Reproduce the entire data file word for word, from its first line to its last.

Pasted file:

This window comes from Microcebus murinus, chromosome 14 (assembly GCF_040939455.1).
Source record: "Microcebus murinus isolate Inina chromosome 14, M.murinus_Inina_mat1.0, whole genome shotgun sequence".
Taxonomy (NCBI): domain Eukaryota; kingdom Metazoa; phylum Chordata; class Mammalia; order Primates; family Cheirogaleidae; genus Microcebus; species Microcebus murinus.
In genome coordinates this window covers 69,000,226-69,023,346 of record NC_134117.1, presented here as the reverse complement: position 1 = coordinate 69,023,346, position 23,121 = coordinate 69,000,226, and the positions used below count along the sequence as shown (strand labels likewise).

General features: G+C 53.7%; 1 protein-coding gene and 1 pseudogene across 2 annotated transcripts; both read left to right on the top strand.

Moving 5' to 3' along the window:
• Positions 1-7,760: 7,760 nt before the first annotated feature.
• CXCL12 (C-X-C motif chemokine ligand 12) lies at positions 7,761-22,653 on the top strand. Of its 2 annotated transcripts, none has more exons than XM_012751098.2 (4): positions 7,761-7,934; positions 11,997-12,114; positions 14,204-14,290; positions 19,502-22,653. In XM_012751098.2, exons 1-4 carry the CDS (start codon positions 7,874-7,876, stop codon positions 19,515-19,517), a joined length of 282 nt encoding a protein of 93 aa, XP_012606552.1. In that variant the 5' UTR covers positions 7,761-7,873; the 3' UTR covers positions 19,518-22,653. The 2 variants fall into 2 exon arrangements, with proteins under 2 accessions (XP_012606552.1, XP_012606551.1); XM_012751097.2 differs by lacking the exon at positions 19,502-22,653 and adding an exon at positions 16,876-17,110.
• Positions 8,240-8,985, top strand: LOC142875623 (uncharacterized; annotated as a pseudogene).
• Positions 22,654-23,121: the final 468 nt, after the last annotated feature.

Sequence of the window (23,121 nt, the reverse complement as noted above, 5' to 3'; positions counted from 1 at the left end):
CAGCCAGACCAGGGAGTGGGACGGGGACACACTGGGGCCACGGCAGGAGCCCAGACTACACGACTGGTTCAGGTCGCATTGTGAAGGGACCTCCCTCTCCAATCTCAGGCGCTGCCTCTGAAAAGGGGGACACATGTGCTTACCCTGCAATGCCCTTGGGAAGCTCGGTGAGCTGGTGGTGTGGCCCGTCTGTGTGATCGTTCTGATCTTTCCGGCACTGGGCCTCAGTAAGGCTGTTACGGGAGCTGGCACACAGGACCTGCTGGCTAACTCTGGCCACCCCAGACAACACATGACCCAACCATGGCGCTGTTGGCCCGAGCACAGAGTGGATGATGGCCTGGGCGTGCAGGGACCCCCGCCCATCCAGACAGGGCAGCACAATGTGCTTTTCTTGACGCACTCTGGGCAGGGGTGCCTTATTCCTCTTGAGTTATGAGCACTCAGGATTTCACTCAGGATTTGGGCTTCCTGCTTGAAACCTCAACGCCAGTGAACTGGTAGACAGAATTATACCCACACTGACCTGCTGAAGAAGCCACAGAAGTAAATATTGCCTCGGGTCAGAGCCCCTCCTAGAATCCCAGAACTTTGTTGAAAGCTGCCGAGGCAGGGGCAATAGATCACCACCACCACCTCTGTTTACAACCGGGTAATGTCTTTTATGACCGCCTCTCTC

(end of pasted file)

This window comes from Microcebus murinus, chromosome 14 (assembly GCF_040939455.1).
Source record: "Microcebus murinus isolate Inina chromosome 14, M.murinus_Inina_mat1.0, whole genome shotgun sequence".
Taxonomy (NCBI): domain Eukaryota; kingdom Metazoa; phylum Chordata; class Mammalia; order Primates; family Cheirogaleidae; genus Microcebus; species Microcebus murinus.
In genome coordinates this window covers 69,000,226-69,023,346 of record NC_134117.1, presented here as the reverse complement: position 1 = coordinate 69,023,346, position 23,121 = coordinate 69,000,226, and the positions used below count along the sequence as shown (strand labels likewise).

General features: G+C 53.7%; 1 protein-coding gene and 1 pseudogene across 2 annotated transcripts; both read left to right on the top strand.

Moving 5' to 3' along the window:
• Positions 1-7,760: 7,760 nt before the first annotated feature.
• CXCL12 (C-X-C motif chemokine ligand 12) lies at positions 7,761-22,653 on the top strand. Of its 2 annotated transcripts, none has more exons than XM_012751098.2 (4): positions 7,761-7,934; positions 11,997-12,114; positions 14,204-14,290; positions 19,502-22,653. In XM_012751098.2, exons 1-4 carry the CDS (start codon positions 7,874-7,876, stop codon positions 19,515-19,517), a joined length of 282 nt encoding a protein of 93 aa, XP_012606552.1. In that variant the 5' UTR covers positions 7,761-7,873; the 3' UTR covers positions 19,518-22,653. The 2 variants fall into 2 exon arrangements, with proteins under 2 accessions (XP_012606552.1, XP_012606551.1); XM_012751097.2 differs by lacking the exon at positions 19,502-22,653 and adding an exon at positions 16,876-17,110.
• Positions 8,240-8,985, top strand: LOC142875623 (uncharacterized; annotated as a pseudogene).
• Positions 22,654-23,121: the final 468 nt, after the last annotated feature.

Sequence of the window (23,121 nt, the reverse complement as noted above, 5' to 3'; positions counted from 1 at the left end):
CAGCCAGACCAGGGAGTGGGACGGGGACACACTGGGGCCACGGCAGGAGCCCAGACTACACGACTGGTTCAGGTCGCATTGTGAAGGGACCTCCCTCTCCAATCTCAGGCGCTGCCTCTGAAAAGGGGGACACATGTGCTTACCCTGCAATGCCCTTGGGAAGCTCGGTGAGCTGGTGGTGTGGCCCGTCTGTGTGATCGTTCTGATCTTTCCGGCACTGGGCCTCAGTAAGGCTGTTACGGGAGCTGGCACACAGGACCTGCTGGCTAACTCTGGCCACCCCAGACAACACATGACCCAACCATGGCGCTGTTGGCCCGAGCACAGAGTGGATGATGGCCTGGGCGTGCAGGGACCCCCGCCCATCCAGACAGGGCAGCACAATGTGCTTTTCTTGACGCACTCTGGGCAGGGGTGCCTTATTCCTCTTGAGTTATGAGCACTCAGGATTTCACTCAGGATTTGGGCTTCCTGCTTGAAACCTCAACGCCAGTGAACTGGTAGACAGAATTATACCCACACTGACCTGCTGAAGAAGCCACAGAAGTAAATATTGCCTCGGGTCAGAGCCCCTCCTAGAATCCCAGAACTTTGTTGAAAGCTGCCGAGGCAGGGGCAATAGATCACCACCACCACCTCTGTTTACAACCGGGTAATGTCTTTTATGACCGCCTCTCTC